What species would rule the world if humans went extinct?

In a post-apocalyptic future, What will happen to life if people disappear? After all, the human species is likely to become extinct long before the sun turns into a giant red ball and wipes out all life on earth.

Assuming we didn’t destroy other living things first (something very unlikely despite our tendency to wipe out species), history tells us: There will be fundamental changes when humans stop being the dominant animal species on the planet..

So if we could go back 50 million years after it disappeared, what would we find? Which animal or group of animals will inherit from us as the dominant species? Will Planet of the Apes be born like in the movies? Or will dolphins, rats, tardigrades, cockroaches, pigs or ants rule the Earth?

This question has sparked much speculation, and lists of candidate species have been made by numerous authors. However, before we speculate, we need to clarify what we mean by dominant species.

Let’s limit ourselves to the animal kingdom

It can be said that the age we live in is the age of flowers. However, as we visualize the future, no one has ever seen Audrey 2. horror shop (although fictional triffids do have characteristic animal traits such as predatory behavior and ability to move).

dolphins pixabay


Let us therefore confine ourselves to the animal kingdom for practical rather than philosophical reasons. By some criteria, bacteria have always dominated the world, although the “age of bacteria” ended about 1.2 billion years ago. But it’s not because bacteria are disappearing or their prevalence is decreasing, but because we’ve tended to put more emphasis on the larger multicellular organisms that came later.

According to some calculations, four out of five animals are nematodes (roundworms). Thus, with these examples, it is clear that neither prevalence nor abundance nor diversity is necessary to be the dominant way of life. Instead, our inclination is to think of big, charismatic bodies.

Meek will inherit the world

There is an undeniable degree of narcissism in how we humans identify the dominant type, and there is a tendency to assign that title to our close relatives. Planet of the Apes imagines that our primate relatives will be able to develop speech and adopt our technology if we give them enough time and space.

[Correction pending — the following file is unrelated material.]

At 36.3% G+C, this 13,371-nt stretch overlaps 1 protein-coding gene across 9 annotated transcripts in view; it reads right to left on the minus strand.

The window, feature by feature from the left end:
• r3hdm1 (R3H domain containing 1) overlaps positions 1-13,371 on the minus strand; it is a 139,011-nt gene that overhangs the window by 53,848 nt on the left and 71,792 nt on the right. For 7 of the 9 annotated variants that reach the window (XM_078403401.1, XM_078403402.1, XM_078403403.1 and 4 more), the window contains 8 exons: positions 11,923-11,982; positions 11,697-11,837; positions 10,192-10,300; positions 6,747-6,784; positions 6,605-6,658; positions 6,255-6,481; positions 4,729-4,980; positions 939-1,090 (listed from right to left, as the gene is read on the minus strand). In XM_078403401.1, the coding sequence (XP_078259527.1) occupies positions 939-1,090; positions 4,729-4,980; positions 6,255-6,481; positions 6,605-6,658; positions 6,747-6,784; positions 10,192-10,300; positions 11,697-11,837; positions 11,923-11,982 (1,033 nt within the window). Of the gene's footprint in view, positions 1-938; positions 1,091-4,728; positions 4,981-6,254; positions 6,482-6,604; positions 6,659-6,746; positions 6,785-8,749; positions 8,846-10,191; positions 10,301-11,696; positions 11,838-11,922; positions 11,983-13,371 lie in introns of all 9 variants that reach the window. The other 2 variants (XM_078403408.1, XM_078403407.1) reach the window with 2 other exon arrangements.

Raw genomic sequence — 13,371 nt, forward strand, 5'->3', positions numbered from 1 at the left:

However Since apes will likely go extinct before us, non-human primate societies are unlikely to take over our dominance of Earth.. We are the only living humanoids that are not in danger of extinction anyway. And the crisis that could end our species is unlikely to leave other great apes on the sidelines. In fact, any extinction that affects humans would be dangerous to organisms with similar basic physiological needs.

Lizard pixabay


Even as we humans succumbed to a global epidemic that affected a few mammals, the great apes are certainly the species most at risk of contracting new diseases that could wipe them out from Earth.

Could another, more distant relative (primate, mammal, or otherwise) develop intelligence and society similar to our own? This doesn’t seem very likely. Among all species that were in theory dominant animals at one point, humans are unique in their extraordinary intelligence and dexterity. Therefore, it can be concluded that these traits are not a requirement to become a dominant species or to evolve. Evolution alone does not support intelligence unless it leads to a higher level of survival and reproduction. Then, It is a serious mistake to think that our successors will be particularly intelligent, social beings, able to talk, or become technologists.

So, can we say anything about the dominant species 50 million years after the human extinction? The answer is as disappointing as it is surprising. We can be pretty sure it won’t be a talking chimpanzee, but we have no idea what will.

Earth has witnessed numerous mass extinctions throughout its history. The diversification of life after each event has always been relatively rapid, and the adaptation of new species has produced new life forms that are very different from those that gave birth to them after surviving the previous extinction.

This little creatures The cave bears that ran under the dinosaurs’ feet during the Late Cretaceous were very different from mastodons and whales from the Mammalian Age. Likewise, the reptiles that survived the Permian-Triassic mass extinction about 250 million years ago, which wiped out 90% of marine life and 70% of terrestrial species, were unlike pterosaurs, dinosaurs, mammals, and the birds that descended from them.

ants ornamental plant


In The Wonderful Life: The Burgess Shale and the Nature of HistoryThe late Stephen J. Gould argued that chance, or contingency as he called it, played a crucial role in the great transitions of animal life. There is room for debate about the relative importance of contingency in the history of life, which remains a controversial topic today. However, Gould’s insight that the survival of modern races after future extinction can hardly be predicted is humbling about the complexity of evolutionary transitions.

Despite ants could comfort us in Earth’s sphere of influenceAs predicted, we have no way of knowing how these dominant ants descended from the present ones will turn out to be.

Luc Bussiere is Professor of Biological Sciences at the University of Stirling.

Reference article: https://theconversation.com/what-species-dominate-the-earth-if-humans-we-extinct-105364

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Environment department contact address:crisclimatica@prensaiberica.es

Source: Informacion

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